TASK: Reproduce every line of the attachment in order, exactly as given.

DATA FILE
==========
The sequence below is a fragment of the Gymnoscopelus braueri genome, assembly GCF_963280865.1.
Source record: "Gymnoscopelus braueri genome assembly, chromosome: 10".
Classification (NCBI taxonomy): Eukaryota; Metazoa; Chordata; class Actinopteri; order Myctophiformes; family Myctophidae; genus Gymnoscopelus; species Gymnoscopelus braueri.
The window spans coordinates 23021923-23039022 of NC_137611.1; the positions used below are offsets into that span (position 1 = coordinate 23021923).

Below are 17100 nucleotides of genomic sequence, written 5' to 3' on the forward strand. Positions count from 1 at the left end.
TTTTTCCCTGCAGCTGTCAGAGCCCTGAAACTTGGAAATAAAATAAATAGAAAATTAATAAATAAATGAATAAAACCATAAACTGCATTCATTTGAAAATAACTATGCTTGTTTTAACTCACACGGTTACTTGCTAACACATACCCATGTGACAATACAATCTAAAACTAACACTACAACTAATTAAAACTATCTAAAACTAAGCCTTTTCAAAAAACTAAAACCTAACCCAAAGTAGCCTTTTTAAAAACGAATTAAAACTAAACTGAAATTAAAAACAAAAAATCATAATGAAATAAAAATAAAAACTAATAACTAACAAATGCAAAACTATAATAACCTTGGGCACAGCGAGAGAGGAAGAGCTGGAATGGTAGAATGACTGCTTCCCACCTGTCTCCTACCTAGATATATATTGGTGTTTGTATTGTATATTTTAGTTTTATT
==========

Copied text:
The sequence below is a fragment of the Gymnoscopelus braueri genome, assembly GCF_963280865.1.
Source record: "Gymnoscopelus braueri genome assembly, chromosome: 10".
Classification (NCBI taxonomy): Eukaryota; Metazoa; Chordata; class Actinopteri; order Myctophiformes; family Myctophidae; genus Gymnoscopelus; species Gymnoscopelus braueri.
The window spans coordinates 23021923-23039022 of NC_137611.1; the positions used below are offsets into that span (position 1 = coordinate 23021923).

Below are 17100 nucleotides of genomic sequence, written 5' to 3' on the forward strand. Positions count from 1 at the left end.
TTTTTCCCTGCAGCTGTCAGAGCCCTGAAACTTGGAAATAAAATAAATAGAAAATTAATAAATAAATGAATAAAACCATAAACTGCATTCATTTGAAAATAACTATGCTTGTTTTAACTCACACGGTTACTTGCTAACACATACCCATGTGACAATACAATCTAAAACTAACACTACAACTAATTAAAACTATCTAAAACTAAGCCTTTTCAAAAAACTAAAACCTAACCCAAAGTAGCCTTTTTAAAAACGAATTAAAACTAAACTGAAATTAAAAACAAAAAATCATAATGAAATAAAAATAAAAACTAATAACTAACAAATGCAAAACTATAATAACCTTGGGCACAGCGAGAGAGGAAGAGCTGGAATGGTAGAATGACTGCTTCCCACCTGTCTCCTACCTAGATATATATTGGTGTTTGTATTGTATATTTTAGTTTTATT